The Scottish Government recently appointed a Circular Economy Minister, following its cooperation with the Scottish Greens, and today there was an update on progress.

Circular Economy Minister, Lorna Slater, has only been in the job a matter of months, but she reported today that Dr Colin Church is to be appointed independent chair of the review into incineration in dealing with waste.

Dr Church is a waste and sustainability expert and will now take one of the SNP/Scottish Green Party agreed stances forward. The Minister explained that all planning authorities in Scotland must now notify Scottish Ministers of any applications or decisions which involve incineration facilities. This requirement will last until the end of the review period.

A first round of £7 million funding from the government’s £70 million Recycling Improvement Fund has also been awarded to seven local authorities to increase recycling, while preparing (or awaiting) other schemes such as the Deposit Return Scheme. No funds have been allocated to The City of Edinburgh Council.

Although the planned start date for the Deposit Return Scheme on bottles was April 2021, the Minister blamed Brexit, the pandemic, and a lack of clarity from the UK Government on the VAT treatment of deposits for the delay in implementing it.

Ms Slater said: “A circular economy is at the heart of Scotland’s response to the climate emergency and will help dramatically reduce the amount of waste generated in Scotland.

“We must also find better ways to deal with the waste our economy is currently creating. That’s why I’m pleased that Dr Colin Church will bring his wealth of experience from across the waste and environmental sectors to our review on the role of incineration.

“To make sure that any plans are closely monitored while the review is ongoing, we have issued a temporary notification direction today. This will ensure that Ministers are abreast of any new planning applications or planning decisions relating to incinerators. It is temporary and does not in any way pre-empt the outcome of the review.

“We’re also taking action to transform recycling in Scotland. Our Recycling Improvement Fund will deliver one of the biggest investments in recycling in Scotland in a generation. It will make it easier for households to recycle more, and help to deliver the rates of recycling needed to meet Scotland’s ambitious climate targets.

“We are committed to introducing the UK’s first deposit return scheme, helping to increase recycling, reduce littering, and meet our climate targets. While the scheme has been impacted by Brexit and a global pandemic, we are working intensively with Circularity Scotland and industry to make sure it is delivered effectively.”

Scottish Liberal Democrat spokesperson for the climate emergency Liam McArthur pressed the SNP/Green government to provide a clear timetable and adequate information regarding the introduction of the Deposit Return Scheme (DRS).

Mr McArthur said: “This is the second delay to the Deposit Return Scheme and now we don’t even have a date for introduction.

“Small businesses, particularly in rural and island areas, lack the information and clarity they need to prepare.

“Given the international precedents for rolling out deposit return schemes, it is really hard to understand why the Scottish Government is making such a mess of introducing DRS in Scotland.”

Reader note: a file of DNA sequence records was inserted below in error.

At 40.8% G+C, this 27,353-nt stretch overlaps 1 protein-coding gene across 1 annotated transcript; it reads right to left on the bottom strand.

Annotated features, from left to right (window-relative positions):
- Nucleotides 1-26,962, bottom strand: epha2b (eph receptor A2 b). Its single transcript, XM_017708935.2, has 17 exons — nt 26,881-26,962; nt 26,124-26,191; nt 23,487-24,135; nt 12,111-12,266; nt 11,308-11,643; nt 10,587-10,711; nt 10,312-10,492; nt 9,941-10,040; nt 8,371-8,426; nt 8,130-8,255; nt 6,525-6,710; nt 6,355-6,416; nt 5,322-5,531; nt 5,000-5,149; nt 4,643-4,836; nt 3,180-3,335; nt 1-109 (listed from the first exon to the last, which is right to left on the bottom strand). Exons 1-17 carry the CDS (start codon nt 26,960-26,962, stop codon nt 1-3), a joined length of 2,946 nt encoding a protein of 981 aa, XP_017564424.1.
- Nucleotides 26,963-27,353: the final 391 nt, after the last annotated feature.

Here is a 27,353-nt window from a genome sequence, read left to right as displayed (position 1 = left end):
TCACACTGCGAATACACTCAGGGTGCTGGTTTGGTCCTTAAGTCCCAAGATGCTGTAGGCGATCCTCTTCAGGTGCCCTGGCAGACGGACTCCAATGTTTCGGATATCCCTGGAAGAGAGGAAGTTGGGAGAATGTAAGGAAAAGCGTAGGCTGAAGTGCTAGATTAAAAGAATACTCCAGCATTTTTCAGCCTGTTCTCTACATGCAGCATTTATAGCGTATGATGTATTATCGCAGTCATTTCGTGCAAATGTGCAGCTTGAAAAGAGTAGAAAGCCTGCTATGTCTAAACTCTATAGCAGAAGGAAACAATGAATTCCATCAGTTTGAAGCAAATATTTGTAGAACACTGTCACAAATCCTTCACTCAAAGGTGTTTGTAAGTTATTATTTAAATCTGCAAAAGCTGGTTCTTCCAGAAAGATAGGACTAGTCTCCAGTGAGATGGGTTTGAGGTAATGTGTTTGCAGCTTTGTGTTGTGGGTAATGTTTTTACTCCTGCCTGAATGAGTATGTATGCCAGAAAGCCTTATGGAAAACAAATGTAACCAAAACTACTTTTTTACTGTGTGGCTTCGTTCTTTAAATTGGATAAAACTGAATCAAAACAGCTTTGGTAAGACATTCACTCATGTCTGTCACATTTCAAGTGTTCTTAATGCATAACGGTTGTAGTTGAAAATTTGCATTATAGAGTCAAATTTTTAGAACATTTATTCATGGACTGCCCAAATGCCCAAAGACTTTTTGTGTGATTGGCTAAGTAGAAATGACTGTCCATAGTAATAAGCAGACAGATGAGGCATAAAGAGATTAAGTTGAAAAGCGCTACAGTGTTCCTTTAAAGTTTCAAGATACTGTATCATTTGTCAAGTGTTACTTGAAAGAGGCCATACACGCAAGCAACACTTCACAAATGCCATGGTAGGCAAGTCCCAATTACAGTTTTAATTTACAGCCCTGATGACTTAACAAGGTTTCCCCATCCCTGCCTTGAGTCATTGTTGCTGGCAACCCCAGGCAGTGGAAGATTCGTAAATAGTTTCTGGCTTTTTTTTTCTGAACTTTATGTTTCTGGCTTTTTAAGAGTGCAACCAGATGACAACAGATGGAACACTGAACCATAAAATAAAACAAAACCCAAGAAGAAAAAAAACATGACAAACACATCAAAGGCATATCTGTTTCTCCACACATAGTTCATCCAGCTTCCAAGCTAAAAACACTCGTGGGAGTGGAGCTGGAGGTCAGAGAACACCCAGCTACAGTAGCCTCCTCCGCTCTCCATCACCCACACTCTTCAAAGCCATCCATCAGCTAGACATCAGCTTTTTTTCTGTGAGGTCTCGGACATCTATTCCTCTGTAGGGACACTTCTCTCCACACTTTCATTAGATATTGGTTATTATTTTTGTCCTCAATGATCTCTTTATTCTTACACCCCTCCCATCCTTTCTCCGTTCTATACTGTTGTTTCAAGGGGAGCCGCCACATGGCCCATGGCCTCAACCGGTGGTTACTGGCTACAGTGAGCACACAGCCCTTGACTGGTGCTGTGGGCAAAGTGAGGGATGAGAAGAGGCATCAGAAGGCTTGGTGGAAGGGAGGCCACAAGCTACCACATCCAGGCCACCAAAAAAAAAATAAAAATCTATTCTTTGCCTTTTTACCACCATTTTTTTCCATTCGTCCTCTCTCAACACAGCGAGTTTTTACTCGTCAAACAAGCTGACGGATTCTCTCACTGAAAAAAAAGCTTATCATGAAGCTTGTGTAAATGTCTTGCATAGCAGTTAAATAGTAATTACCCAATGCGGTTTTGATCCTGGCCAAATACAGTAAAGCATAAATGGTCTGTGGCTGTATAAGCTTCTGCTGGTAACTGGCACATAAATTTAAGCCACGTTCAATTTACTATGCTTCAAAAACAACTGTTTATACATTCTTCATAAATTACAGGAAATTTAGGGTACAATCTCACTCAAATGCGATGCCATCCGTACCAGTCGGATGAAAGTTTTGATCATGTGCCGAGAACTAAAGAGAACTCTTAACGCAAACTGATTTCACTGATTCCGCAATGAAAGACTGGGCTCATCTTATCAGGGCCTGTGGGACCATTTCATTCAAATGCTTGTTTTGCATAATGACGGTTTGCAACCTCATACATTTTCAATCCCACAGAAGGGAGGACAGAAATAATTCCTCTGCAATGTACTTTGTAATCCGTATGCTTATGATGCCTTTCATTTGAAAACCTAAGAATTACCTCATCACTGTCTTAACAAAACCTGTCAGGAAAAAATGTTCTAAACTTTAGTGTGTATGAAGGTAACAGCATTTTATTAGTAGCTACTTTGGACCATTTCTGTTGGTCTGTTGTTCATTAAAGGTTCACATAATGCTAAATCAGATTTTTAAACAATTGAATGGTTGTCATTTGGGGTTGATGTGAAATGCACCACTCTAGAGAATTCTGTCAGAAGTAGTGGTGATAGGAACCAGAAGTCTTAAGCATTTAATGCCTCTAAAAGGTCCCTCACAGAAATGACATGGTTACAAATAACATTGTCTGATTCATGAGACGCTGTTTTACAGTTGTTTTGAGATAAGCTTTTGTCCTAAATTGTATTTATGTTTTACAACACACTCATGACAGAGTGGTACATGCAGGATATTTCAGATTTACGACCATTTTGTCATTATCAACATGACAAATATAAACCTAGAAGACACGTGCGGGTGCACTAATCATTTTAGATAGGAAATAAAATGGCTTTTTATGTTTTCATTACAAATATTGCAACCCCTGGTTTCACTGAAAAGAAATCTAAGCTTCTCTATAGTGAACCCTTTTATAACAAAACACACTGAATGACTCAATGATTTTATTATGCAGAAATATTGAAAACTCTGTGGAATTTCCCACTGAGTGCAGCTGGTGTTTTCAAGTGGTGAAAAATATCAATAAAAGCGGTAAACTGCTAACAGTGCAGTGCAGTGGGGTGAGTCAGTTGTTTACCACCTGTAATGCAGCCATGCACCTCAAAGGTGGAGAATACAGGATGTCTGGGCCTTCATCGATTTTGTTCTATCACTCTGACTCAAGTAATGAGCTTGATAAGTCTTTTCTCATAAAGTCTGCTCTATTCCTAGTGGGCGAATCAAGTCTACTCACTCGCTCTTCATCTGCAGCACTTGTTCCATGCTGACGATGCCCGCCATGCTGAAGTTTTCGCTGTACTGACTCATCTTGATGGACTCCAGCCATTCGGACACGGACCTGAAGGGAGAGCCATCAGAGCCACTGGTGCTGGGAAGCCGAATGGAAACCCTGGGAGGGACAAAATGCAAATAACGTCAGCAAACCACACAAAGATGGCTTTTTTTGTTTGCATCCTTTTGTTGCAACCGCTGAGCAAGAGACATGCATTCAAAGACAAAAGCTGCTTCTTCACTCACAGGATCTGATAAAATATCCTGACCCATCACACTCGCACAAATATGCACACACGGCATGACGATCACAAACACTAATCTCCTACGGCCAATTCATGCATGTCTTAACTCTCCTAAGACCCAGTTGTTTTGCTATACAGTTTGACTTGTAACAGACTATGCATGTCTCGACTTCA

Scottish Labour environment and biodiversity spokesperson Mercedes Villalba said: “That this delay is indefinite demonstrates how low down the government’s agenda this vital legislation is.

“It’s all too clear that a combination of caving to lobbyists and a lack of political will has caused this delay.

“The SNP and the Scottish Greens are all too happy to backslide on their environmental commitments time and time again – the people of Scotland and our planet deserve better.”

Kim Pratt, Circular Economy campaigner at Friends of the Earth Scotland talked about the moratorium on incineration as a good first step. Kim Pratt said: “Like the moratorium on fracking, this is the first step towards a permanent ban on incineration in Scotland. Environmentally damaging and wasteful practices, such as incineration, belong in the past. They have no place in Scotland’s future if we are to meet our recycling and Net Zero targets.

“Incinerator operators across Scotland have failed to deliver on promises to make their plants energy efficient. Their false promises cannot be allowed to sway the direction of the review. It’s time for the voices of the communities, who are most impacted by the pollution created by incinerators, to be heard.

”Scotland can turn around the current rush to incineration and create a circular economy, where materials are used as efficiently as possible and climate emissions from waste are eliminated. This system change requires strong leadership. The Chair of this review now has an opportunity to provide Scotland with an exit strategy from incineration.”

Friends of the Earth explain that incinerators release greenhouse gas emissions into the atmosphere, contributing directly to climate change. The Scottish Government’s climate change advisory body, the Climate Change Committee estimates that incinerators now emit more carbon than coal in the UK. The environment body says there are six Scottish incineration plants which burn municipal waste, none of which meet SEPA standards for energy recovery or generate both electricity and heat.